The new Raffles: a look inside one of the world's most famous hotels

An extensive renovation brings the iconic 132-year-old hotel into the 21st century while retaining a timeless grace.

By David Flynn, October 20 2019

It’s clear a visit to Singapore’s Raffles Hotel is going to be special when your car pulls into the circular driveway. The crunch of gravel gives the place an air of Downton Abbey, but the hotel’s famed Sikh doormen, in their white turbans and ornate uniforms, are an instant reminder that you’re firmly in ex-colonial territory.

Before you’ve uttered a single word, the hotel knows more about you than you might think. To personalize guests’ experiences, their profiles start to be reviewed about two weeks ahead of arrival, according to Grace Kiong, the hotel’s head butler.

This attention to detail ensures that when a visitor arrives, their personal butler – every suite gets one – is one step ahead when it comes to anticipating their possible needs.

As dawn breaks, the windows of Raffles Singapore glow from within, as they have done for decades.
As dawn breaks, the windows of Raffles Singapore glow from within, as they have done for decades.

After alighting from your car, it’s just a few paces to the red carpet, where staff open the door and a wave of serene elegance washes over you. The lobby itself is a beautiful location for an afternoon tea, with parlor seating, a crystal chandelier and stairs leading to higher floors in the back.

The liveried Sikh doormen⁠ – this is Narajan Singh⁠ – are the first staff members to greet guests, from weary tourists to heads of state. They’ve been known to go above and beyond. In 1904, a wild boar on its way to market gave its owner the slip and ran into the hotel, where one particularly athletic staff member was said to have wrestled with it on the ground.
The liveried Sikh doormen⁠ – this is Narajan Singh⁠ – are the first staff members to greet guests, from weary tourists to heads of state. They’ve been known to go above and beyond. In 1904, a wild boar on its way to market gave its owner the slip and ran into the hotel, where one particularly athletic staff member was said to have wrestled with it on the ground.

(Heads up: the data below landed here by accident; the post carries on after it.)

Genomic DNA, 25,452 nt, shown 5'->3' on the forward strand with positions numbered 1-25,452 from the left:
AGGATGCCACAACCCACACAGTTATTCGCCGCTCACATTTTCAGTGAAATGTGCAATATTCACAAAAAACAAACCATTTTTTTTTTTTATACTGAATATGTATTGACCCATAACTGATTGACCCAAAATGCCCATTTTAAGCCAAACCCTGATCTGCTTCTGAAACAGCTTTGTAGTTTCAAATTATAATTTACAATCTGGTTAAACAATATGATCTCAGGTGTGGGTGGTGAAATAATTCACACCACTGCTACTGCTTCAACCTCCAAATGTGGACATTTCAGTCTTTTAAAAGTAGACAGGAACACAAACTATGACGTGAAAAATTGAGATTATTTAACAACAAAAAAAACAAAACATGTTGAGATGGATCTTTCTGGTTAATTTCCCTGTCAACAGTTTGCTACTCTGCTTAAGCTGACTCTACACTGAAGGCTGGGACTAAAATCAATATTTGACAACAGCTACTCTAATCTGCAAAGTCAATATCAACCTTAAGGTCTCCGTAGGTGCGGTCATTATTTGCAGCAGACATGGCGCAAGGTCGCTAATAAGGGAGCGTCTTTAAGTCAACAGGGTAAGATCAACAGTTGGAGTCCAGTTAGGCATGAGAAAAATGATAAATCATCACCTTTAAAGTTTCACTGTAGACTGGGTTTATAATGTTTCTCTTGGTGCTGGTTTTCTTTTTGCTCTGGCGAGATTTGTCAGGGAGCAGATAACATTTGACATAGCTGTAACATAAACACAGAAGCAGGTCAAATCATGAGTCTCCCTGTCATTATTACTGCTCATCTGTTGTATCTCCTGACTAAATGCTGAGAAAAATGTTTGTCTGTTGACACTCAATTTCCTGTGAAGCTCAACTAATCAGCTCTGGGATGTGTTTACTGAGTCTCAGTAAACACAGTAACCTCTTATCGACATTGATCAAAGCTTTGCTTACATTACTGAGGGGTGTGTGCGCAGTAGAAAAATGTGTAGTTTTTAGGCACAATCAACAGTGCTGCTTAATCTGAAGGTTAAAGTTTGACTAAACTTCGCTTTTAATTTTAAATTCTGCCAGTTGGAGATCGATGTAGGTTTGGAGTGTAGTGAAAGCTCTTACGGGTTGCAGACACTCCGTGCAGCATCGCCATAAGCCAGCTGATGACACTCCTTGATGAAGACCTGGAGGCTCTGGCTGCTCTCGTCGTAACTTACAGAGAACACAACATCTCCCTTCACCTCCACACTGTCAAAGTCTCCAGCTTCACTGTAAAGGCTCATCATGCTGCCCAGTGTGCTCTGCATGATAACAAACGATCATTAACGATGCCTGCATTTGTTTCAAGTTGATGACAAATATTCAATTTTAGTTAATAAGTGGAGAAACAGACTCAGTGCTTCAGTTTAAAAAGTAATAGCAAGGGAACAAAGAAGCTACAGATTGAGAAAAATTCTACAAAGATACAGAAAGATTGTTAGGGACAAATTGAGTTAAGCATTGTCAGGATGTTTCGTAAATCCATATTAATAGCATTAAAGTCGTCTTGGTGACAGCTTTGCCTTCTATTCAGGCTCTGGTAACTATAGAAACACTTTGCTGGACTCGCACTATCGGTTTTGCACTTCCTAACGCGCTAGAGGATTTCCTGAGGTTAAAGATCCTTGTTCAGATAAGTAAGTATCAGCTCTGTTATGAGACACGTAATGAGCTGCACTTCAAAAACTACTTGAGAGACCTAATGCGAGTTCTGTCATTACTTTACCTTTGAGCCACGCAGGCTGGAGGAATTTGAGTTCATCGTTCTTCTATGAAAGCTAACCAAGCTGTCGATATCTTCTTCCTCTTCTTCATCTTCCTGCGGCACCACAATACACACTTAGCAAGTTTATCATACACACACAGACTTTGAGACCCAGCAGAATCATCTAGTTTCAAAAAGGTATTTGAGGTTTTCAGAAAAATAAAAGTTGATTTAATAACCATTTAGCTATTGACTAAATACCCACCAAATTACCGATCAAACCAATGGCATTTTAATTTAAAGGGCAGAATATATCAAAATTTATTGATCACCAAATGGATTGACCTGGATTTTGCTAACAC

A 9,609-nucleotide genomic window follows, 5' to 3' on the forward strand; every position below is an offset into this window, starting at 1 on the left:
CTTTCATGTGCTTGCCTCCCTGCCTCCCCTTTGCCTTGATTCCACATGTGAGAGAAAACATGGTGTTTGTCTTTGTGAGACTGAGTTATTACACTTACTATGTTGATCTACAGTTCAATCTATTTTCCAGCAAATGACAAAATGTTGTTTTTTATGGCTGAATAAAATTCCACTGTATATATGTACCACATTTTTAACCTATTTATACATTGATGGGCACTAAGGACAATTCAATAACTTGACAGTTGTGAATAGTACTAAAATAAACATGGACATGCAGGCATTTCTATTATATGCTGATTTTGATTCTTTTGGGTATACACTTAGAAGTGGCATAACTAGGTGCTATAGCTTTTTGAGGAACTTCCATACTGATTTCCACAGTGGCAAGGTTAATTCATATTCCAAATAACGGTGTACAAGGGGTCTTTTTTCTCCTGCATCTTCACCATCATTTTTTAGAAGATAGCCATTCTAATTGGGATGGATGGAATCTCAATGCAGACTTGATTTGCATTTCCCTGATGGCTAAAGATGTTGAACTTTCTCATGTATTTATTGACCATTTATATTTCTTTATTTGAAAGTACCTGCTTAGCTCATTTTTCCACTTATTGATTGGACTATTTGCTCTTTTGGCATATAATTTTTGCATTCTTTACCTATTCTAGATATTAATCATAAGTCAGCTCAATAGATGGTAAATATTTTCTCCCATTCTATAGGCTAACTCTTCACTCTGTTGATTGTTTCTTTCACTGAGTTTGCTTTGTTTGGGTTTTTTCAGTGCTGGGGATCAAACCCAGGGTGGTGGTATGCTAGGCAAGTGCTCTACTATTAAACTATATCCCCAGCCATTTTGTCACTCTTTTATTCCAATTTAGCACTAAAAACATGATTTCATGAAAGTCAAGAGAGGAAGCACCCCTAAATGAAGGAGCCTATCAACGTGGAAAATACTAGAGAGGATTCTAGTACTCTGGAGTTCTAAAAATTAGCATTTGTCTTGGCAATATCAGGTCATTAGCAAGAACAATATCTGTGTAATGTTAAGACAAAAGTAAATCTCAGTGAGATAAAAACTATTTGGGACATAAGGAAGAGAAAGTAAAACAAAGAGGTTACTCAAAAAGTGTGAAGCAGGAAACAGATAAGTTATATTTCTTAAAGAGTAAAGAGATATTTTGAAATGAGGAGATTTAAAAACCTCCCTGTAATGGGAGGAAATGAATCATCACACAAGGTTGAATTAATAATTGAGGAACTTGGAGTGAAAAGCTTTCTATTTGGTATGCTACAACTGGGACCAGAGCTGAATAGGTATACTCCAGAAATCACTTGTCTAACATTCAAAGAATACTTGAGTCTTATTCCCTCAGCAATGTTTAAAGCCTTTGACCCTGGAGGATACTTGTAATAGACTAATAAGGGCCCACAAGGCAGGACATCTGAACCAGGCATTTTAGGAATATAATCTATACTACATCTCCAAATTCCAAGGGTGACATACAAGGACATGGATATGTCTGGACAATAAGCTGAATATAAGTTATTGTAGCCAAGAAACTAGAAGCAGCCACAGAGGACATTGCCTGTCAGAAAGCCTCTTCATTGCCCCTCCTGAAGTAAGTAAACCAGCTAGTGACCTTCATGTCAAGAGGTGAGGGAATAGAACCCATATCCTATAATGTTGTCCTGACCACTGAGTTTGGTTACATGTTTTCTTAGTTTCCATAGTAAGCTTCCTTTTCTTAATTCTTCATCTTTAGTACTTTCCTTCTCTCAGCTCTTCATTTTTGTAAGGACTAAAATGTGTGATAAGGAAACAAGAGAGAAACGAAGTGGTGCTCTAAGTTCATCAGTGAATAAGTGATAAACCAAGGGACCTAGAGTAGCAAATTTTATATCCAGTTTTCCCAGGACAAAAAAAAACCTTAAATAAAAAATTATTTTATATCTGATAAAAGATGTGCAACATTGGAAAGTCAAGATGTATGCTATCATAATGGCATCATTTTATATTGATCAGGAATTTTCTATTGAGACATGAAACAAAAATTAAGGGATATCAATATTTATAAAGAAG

Raffles, which hosts a grand reopening festival on Friday following an extensive renovation that brought the icon into the 21st century, has hosted everyone from Somerset Maugham and Rudyard Kipling, to Elizabeth Taylor and King Edward VIII (the monarch who abdicated the British throne to marry American divorcee Wallis Simpson)

From humble beginnings in 1887,  when it was originally built as a beach house – before land reclamation and the march of modernity left the property positioned in a busy downtown area, flanked by main roads and high-rise buildings – it now houses a variety of restaurants, bars and numerous upscale shops, in addition to its luxury suites.

In the Grand Lobby, the eyes are drawn upward to a single glittering chandelier, made in Prague and boasting 8,142 crystals.
In the Grand Lobby, the eyes are drawn upward to a single glittering chandelier, made in Prague and boasting 8,142 crystals.

“For me the very special grace of Raffles is that it offers such intimacy and such a sense of quiet and of privacy,” Pico Iyer, the essayist and novelist who recently completed a stint as the hotel’s writer-in-residence, said via email.

“Because there are only 115 suites, and they’re spread out across so much space, a guest really feels she has a whole world to herself. The verandas outside each room, the books placed inside each room, the green lawns near almost every room and the quiet spaces on the second and third floors overlooking the lobby all invite one to take a break, to read, or sip a drink, or make sketches, or write letters, or keep a diary.”

Striding through the newly renovated lobby, the staff members look almost as sharp as the hotel, with their suits, waistcoats and red neckties.
Striding through the newly renovated lobby, the staff members look almost as sharp as the hotel, with their suits, waistcoats and red neckties.

The best thing about working at Raffles? “My colleagues are like family to me,” shares senior doorman Narajan Singh, who has been with the hotel for 28 years. Even though it’s situated in the center of a busy city, he says, “you will always be able to have a quiet moment to yourself, sitting at one of the benches around the hotel’s courtyard or gardens.”

The hotel often welcomes guests whose parents and even grandparents have previously stayed there. “I can’t stress enough how special the Raffles Hotel is to people,” head butler Kiong says.

Clockwise from top right: A waiter presents delicacies offered at the Grand Lobby’s high tea. A harp player entertains visitors in the lobby. A bust of Sir Stamford Raffles, the British founder of modern Singapore. Tuck into a book along with your cocktail at the Writers Bar.